When the film premiered at Sundance this past January, Fredrik Bond’s directorial debut was titled The Necessary Death of Charlie Countryman. Someone must’ve realized this title may encourage disenchanted critics to comment on how unnecessary this movie is, and thus it simply became Charlie Countryman. The film features a stellar cast, but they can’t overcome the jarring, overwrought soundtrack and preposterous storyline that missed the mark when trying to be endearingly unrealistic. Thankfully, the notoriously self-serious Shia Lebouf held the film together with earnest sincerity.
Following the begged-for advice of his recently decreased mother’s ghost, Charlie Countryman (Shia Lebouf) embarks for Bucharest (she meant to tell him to go to Budapest). While on the plane, he meets a Romanian man, and after a jovial conversation he awakens to the man sleeping dead on his shoulder. He again converses with a dead person—note that interactions with both his dead mother and this dead plane passenger occur after he’s taken a number of sleeping pills—and the man asks him to deliver a silly hat he bought to his daughter.
Charlie then meets the man’s daughter, Gabi (Evan Rachel Wood). She’s beautiful, mysterious, and plays the cello in the Bucharest Opera House. Oh—and she’s married to a Romanian gangster (Mads Mikkelsen), who she warns will kill Charlie within a week if he doesn’t leave her alone. Obviously, he falls madly in love with her within a day.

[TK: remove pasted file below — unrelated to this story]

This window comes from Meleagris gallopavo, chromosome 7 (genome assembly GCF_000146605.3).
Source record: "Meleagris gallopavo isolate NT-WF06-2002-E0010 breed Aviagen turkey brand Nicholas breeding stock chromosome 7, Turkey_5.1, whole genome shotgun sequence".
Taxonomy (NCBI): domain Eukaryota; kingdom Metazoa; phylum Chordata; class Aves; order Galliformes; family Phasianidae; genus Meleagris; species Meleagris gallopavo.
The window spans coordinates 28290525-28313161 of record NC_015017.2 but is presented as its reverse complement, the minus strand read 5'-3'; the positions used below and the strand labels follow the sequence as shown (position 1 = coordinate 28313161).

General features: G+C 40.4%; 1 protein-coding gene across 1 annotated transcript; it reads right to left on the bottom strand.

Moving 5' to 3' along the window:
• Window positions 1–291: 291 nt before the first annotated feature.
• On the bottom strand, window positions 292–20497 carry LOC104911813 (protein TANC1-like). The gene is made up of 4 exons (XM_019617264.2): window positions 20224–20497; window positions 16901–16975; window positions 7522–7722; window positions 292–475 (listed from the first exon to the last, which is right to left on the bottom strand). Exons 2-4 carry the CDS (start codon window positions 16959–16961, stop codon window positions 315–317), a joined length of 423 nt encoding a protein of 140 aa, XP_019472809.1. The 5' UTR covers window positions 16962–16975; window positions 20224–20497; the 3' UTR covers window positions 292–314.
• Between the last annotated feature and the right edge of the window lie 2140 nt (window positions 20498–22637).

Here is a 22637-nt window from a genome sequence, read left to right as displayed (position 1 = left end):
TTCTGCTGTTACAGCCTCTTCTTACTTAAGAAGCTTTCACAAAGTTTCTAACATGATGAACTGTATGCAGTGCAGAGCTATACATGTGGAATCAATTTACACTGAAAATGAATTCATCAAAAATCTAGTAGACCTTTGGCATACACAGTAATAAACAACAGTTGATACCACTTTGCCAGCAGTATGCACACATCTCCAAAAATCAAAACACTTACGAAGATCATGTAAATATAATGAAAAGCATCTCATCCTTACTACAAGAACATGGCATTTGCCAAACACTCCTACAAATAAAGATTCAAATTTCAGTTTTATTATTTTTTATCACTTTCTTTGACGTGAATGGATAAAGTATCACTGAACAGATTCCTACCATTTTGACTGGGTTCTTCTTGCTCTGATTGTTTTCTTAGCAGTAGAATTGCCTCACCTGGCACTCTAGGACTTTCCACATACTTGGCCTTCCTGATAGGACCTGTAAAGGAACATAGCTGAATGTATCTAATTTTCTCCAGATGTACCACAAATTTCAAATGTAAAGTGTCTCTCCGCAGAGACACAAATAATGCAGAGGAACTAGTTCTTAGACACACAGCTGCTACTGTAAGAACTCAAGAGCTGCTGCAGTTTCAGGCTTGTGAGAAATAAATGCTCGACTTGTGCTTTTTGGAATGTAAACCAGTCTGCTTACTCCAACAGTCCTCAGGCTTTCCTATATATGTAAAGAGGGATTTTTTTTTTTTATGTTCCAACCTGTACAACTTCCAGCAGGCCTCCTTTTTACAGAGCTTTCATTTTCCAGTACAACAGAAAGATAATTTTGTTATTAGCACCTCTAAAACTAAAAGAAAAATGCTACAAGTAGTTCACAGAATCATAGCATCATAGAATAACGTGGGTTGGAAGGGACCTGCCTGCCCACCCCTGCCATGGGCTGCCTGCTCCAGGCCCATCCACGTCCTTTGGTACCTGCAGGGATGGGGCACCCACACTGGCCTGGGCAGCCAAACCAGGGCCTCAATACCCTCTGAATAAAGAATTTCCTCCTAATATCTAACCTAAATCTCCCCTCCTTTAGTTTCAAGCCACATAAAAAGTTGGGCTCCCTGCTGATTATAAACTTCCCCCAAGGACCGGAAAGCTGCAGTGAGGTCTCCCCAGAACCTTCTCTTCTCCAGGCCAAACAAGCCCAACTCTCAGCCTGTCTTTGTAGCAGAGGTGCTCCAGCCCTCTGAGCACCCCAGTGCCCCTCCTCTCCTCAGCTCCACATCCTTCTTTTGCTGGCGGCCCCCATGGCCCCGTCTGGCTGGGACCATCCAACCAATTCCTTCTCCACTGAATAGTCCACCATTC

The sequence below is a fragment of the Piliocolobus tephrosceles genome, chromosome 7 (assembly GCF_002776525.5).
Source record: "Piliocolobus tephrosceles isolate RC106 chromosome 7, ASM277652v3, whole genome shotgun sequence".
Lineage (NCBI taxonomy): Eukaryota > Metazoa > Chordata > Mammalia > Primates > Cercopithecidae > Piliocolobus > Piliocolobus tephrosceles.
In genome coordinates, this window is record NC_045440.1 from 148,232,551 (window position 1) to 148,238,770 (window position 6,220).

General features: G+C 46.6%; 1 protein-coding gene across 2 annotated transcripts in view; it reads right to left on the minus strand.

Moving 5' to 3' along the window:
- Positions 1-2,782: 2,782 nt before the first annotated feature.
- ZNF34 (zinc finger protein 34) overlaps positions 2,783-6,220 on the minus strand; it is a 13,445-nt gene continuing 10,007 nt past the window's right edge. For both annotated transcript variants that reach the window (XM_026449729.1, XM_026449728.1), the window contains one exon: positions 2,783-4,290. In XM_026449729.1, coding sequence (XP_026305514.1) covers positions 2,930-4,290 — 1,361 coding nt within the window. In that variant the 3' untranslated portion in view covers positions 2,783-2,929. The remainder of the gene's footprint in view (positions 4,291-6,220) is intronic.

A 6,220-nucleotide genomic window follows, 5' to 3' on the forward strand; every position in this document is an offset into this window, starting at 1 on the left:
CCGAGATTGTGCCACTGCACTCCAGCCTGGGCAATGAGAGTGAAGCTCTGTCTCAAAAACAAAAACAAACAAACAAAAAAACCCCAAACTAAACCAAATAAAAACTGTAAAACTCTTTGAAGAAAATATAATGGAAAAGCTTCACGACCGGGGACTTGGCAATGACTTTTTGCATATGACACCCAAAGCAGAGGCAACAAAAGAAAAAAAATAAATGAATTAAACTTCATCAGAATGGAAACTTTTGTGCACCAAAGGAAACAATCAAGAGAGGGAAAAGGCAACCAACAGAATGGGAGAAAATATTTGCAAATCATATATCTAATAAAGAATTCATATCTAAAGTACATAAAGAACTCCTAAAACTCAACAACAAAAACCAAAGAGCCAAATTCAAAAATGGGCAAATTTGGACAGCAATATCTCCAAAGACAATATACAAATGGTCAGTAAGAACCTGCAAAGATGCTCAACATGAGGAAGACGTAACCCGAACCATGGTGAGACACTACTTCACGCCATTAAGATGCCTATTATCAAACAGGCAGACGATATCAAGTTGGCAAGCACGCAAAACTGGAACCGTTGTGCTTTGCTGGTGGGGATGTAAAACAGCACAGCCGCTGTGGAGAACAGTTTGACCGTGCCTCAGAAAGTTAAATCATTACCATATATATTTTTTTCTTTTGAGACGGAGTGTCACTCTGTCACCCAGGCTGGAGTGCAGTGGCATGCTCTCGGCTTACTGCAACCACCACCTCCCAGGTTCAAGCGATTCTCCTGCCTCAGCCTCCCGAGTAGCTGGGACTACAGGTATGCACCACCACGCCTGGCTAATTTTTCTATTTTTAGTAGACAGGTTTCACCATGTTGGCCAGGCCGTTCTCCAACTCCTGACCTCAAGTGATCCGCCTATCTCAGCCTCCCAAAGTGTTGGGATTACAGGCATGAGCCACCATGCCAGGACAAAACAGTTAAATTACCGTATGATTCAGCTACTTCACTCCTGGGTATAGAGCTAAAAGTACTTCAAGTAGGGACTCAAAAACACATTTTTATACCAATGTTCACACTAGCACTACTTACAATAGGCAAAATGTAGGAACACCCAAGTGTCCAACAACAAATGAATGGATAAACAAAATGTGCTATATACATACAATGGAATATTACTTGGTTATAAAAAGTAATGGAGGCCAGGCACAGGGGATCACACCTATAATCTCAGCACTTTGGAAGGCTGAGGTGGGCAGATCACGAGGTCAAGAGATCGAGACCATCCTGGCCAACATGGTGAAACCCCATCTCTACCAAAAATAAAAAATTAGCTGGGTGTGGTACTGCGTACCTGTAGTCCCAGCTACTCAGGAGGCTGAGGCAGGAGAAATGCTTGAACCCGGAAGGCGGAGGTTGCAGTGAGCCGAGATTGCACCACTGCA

Charlie’s days then become a blur of pursuing Gabi, taking drugs with his hostel mates (Rupert Grint and James Buckley), and evading the Romanian mobsters chasing him. At one point, he begrudgingly leaves Gabi (at her request), is soon thereafter hit by a car, and then awakens in his hostel where his hostel mate tells him to take a codeine (“If I can’t travel freely with my trunk of drugs then the terrorists have won.”) and get ready for a titty bar because his other hostel mate’s taken six Romanian Viagras.
Believing each ridiculous moment after the other, Shia Lebouf delivers an earnest performance, even through the Bourne-like chase sequences, that keeps the audience in their seats but cannot save the film from an overall disjointed effort. Charlie represents every twenty-something with the luxury to search for themselves by immersing in another culture – but immersing into this movie seems like an even more difficult task. Sorry, Charlie.
The film opens at the AMC Methuen today, and is on various VOD channels including iTunes.